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Could a phototransistor be used to trigger a somewhat high voltage capacitor discharge? Answered

Or would it require a secondary switching mechanism?  I am trying to build a light trigger circuit that is as simple as possible.  I have an idea to use an ir led across from an ir phototransistor  and have it trigger when the light is blocked.  I need it to run 450v through.  is there a phototransistor that can do this and if not what might be a better idea?

Edit:  This is to trigger a secondary acceleration coil in a coilgun.  I am leery of using a relay for it because i don't know if that will cause too much of a delay.

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lemonie
lemonie

Best Answer 10 years ago

Don't think about running power through these devices.
Hook the electronics to a transitor, have that operate a relay that switches the 450V supply.

L

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finfan7
finfan7

Answer 10 years ago

Thanks.  I considered using a relay but i was worried that it might cause too much of a delay.  Also, this is for a coilgun.

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finfan7
finfan7

Answer 10 years ago

so would something like this image but with a phototransistor in the place of the switch work? 

scr.gif
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lemonie
lemonie

Answer 10 years ago

Use the light-device as the trigger, discharging the capacitor through the silicon.
Like this image, but S1 is normally closed / not there, the bell is the coil, and the power-supply is the capacitor.


L

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steveastrouk
steveastrouk

Answer 10 years ago

Yes, a good basic circuit.

Unfortunately thyristors are tricky to turn OFF on DC supplies, here you have to release the switch to switch off the alarm.

In a flash trigger, the phototransistor would still see 450V BTW

Like I said, Xenon tubes are usually struck with an ignition electrode, which you inject a current from a little pulse transformer into.

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lemonie
lemonie

Answer 10 years ago

He said it was for a coil-gun. If the supply discharges fully it would turn off? Or would you need to momentary-reset before recharging?

L

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steveastrouk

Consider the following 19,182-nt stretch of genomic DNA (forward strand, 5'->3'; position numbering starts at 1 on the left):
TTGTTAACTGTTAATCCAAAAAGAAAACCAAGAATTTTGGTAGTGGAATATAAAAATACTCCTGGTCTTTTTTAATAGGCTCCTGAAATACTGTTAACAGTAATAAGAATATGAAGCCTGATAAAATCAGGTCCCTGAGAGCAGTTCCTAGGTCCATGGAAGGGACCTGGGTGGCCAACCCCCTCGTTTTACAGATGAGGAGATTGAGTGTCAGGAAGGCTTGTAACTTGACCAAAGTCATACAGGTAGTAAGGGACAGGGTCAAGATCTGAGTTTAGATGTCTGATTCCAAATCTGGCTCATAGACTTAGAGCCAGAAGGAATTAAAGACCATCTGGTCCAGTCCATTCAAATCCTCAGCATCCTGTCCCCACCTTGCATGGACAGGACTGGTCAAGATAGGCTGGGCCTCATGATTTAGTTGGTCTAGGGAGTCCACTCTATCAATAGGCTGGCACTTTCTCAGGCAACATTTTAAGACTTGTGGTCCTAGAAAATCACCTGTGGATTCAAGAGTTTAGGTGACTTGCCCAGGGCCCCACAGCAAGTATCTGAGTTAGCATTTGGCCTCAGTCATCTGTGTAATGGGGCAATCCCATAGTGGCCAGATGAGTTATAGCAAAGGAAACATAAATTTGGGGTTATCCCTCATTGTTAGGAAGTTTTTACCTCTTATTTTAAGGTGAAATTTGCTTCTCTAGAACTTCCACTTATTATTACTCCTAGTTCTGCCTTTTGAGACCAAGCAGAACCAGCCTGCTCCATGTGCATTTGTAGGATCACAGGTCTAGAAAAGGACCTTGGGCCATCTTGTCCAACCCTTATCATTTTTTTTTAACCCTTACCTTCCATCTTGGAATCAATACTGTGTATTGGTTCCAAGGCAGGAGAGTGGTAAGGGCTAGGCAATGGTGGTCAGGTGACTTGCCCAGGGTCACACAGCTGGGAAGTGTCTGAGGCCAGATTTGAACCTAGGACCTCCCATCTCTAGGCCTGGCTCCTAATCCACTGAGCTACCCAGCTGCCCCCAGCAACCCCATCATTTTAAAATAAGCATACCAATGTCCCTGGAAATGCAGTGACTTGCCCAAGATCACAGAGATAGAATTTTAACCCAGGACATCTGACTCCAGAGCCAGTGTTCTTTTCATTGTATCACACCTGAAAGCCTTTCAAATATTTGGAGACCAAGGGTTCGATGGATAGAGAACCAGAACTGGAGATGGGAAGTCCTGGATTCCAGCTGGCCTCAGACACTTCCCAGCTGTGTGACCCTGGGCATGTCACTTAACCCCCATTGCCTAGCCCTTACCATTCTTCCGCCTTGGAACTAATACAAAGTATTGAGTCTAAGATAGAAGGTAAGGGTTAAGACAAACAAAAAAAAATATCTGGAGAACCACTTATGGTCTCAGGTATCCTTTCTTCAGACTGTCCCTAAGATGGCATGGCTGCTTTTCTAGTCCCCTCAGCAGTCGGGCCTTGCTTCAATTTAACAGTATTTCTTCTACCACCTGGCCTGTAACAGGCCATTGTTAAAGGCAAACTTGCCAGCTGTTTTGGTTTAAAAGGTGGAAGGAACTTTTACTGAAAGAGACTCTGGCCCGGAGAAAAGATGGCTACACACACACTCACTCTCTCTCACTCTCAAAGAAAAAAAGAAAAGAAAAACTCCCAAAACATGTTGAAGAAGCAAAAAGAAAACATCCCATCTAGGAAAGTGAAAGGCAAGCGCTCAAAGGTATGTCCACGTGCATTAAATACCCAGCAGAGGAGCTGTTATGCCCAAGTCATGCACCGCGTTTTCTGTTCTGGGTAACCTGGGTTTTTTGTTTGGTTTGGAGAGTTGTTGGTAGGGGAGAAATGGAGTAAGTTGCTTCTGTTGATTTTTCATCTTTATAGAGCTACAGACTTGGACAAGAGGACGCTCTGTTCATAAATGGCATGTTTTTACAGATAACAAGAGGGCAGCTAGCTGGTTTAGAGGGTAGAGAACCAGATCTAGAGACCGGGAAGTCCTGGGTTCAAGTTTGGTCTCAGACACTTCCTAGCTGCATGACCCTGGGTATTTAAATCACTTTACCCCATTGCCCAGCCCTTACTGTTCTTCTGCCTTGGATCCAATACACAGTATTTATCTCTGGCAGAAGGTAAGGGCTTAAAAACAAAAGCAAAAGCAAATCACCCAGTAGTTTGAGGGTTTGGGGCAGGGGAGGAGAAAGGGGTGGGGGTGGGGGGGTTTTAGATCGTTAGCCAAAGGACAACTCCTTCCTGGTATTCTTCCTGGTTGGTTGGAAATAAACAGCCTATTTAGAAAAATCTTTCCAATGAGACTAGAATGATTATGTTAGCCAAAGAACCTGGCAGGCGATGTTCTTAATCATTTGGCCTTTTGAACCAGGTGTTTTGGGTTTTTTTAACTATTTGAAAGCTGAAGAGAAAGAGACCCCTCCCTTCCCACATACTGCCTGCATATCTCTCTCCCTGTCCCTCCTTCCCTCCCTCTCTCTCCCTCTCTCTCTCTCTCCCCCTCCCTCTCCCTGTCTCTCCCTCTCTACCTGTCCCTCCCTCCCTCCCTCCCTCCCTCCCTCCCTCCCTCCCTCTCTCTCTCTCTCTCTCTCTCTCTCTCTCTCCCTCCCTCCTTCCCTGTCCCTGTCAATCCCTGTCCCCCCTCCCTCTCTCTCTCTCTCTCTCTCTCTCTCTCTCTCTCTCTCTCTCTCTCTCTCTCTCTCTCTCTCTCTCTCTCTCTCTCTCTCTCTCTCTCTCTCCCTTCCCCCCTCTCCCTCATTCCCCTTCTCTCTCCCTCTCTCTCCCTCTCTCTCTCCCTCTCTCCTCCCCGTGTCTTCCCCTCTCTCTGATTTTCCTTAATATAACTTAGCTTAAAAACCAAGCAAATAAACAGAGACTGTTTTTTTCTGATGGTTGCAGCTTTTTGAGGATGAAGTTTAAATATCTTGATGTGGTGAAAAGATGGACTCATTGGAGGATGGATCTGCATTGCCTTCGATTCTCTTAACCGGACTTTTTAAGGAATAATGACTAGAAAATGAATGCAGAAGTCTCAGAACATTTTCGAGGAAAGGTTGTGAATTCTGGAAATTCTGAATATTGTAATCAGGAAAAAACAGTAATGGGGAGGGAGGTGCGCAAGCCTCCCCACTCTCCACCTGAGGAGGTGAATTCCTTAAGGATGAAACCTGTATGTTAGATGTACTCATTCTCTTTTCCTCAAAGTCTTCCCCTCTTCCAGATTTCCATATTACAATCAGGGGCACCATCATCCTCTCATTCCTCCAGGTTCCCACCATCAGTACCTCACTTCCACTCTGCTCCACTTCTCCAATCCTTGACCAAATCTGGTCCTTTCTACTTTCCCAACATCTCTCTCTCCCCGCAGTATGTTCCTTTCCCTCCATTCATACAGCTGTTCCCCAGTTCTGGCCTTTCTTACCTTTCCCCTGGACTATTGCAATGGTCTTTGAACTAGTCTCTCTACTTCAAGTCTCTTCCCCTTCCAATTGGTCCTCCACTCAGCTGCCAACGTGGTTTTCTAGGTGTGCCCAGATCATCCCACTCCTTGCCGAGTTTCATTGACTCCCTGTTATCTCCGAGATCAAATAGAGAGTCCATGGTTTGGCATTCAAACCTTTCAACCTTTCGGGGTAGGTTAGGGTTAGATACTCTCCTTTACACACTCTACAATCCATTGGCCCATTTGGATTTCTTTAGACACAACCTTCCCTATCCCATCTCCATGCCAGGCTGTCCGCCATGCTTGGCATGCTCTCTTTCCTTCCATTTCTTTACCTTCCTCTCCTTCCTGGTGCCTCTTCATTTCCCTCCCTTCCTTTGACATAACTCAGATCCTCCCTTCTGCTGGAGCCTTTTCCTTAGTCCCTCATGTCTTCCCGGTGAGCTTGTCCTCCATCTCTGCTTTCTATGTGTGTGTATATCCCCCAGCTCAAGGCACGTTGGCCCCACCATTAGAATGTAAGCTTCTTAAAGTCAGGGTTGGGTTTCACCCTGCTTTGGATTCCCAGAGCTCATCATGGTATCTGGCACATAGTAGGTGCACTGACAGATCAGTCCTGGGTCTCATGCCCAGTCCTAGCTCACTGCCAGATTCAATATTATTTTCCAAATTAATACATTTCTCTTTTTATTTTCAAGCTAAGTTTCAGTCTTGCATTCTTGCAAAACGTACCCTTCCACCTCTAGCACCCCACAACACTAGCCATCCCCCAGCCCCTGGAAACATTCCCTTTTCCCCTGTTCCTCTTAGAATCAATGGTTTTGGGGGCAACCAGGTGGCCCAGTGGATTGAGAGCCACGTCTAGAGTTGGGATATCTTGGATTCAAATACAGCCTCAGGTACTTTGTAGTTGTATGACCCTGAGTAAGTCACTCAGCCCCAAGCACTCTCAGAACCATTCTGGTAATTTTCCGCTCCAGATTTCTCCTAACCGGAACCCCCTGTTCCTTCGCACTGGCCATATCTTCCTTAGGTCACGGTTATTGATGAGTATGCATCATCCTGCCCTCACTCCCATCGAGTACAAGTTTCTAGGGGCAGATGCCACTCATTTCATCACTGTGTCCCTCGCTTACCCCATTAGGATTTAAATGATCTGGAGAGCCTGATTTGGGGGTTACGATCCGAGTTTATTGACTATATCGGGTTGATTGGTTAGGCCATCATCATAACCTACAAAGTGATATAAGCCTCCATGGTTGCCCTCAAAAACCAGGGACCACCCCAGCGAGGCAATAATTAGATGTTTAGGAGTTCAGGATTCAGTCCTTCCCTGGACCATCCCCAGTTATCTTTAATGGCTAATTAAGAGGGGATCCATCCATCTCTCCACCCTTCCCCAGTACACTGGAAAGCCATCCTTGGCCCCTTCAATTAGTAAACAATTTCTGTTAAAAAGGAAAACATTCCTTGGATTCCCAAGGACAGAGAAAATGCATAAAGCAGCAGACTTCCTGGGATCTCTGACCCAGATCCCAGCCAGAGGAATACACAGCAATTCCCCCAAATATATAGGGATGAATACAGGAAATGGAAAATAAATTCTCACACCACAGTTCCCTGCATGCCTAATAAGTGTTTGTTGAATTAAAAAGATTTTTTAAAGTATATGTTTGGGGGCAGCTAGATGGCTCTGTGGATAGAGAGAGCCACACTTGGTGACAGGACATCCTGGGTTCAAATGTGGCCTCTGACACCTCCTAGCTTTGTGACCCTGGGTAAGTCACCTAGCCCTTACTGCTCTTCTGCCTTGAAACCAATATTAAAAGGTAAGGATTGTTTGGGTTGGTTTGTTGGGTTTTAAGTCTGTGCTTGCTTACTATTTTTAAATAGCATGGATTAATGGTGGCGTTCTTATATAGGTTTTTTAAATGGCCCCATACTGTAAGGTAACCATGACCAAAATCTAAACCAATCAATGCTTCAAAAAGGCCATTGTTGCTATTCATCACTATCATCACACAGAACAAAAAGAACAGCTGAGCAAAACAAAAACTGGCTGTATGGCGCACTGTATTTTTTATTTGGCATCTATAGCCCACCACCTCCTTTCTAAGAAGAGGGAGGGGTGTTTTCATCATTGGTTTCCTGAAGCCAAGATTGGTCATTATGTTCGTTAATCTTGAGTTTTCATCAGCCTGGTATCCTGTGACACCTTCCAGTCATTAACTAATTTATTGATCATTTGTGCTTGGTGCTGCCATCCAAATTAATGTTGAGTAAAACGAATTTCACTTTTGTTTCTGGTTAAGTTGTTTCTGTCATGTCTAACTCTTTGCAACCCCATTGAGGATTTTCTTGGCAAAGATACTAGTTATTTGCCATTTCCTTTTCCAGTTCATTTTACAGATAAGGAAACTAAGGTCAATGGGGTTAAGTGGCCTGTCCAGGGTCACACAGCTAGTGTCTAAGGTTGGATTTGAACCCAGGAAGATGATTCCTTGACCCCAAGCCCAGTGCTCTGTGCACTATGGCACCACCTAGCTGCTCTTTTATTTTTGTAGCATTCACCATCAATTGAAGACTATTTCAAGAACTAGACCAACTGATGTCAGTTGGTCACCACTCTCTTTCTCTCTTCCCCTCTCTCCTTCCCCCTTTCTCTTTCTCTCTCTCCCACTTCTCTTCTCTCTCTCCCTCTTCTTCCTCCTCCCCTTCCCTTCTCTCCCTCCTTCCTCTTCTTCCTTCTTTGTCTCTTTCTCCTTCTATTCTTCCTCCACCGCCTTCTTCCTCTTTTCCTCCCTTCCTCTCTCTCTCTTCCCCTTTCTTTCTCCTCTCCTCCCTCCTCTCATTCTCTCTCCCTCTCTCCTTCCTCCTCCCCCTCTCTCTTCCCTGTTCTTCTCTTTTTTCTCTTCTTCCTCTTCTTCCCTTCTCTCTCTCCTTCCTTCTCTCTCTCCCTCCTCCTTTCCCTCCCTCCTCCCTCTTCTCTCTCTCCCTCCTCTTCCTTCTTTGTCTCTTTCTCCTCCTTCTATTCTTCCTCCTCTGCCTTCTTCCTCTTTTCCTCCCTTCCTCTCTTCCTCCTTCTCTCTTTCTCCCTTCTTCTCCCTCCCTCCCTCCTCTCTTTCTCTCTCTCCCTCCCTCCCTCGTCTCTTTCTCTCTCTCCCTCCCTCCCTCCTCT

steveastrouk

Answer 10 years ago

Yes, it would turn off then. A flash tube would make an awesome high speed trigger though, if the tube current could be low enough.

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lemonie
lemonie

Answer 10 years ago

I can see that, what's the typical tube current (yest I could look but you'll already know)

L

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steveastrouk
steveastrouk

Answer 10 years ago

Its certainly amps. We have just independently reinvented the trigatron which is handy if you have an implosion design for yer war'ed

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lemonie
lemonie

Answer 10 years ago

I like the chain-maille on that... sounds "beefy".

L

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steveastrouk
steveastrouk

Answer 10 years ago

Kilovolts and MegaAmps. Interesting 'ible there.

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finfan7
finfan7

Answer 10 years ago

Sorry, I'm back again.  What keeps the coil from firing in the time before the projectile blocks the beam?

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lemonie
lemonie

Answer 10 years ago

You're after a 2-stage acceleration then?
If the light-device triggers the coil discharge, it's down to your design when the beam is blocked or not.
How much research have you done on coil guns so far? People usually construct two coils with an in-built delay I think.

L

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finfan7
finfan7

Answer 10 years ago

Thanks.  I'll be trying it out ASAP.

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lemonie
lemonie

Answer 10 years ago

Check the spec' of the device carefully before buying though.

L

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jeff-o
jeff-o

10 years ago

A phototransistor could be used to switch a high voltage MOSFET or SCR.

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steveastrouk
steveastrouk

10 years ago

Its not a good idea. The flash tube itself is used as the trigger  - inject a current pulse into the trigger pin and the tube goes off. There are plenty of free circuits for that out there.

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lemonie
lemonie

Answer 10 years ago

That's assuming this is for a flash... it'd help if people gave more details.

L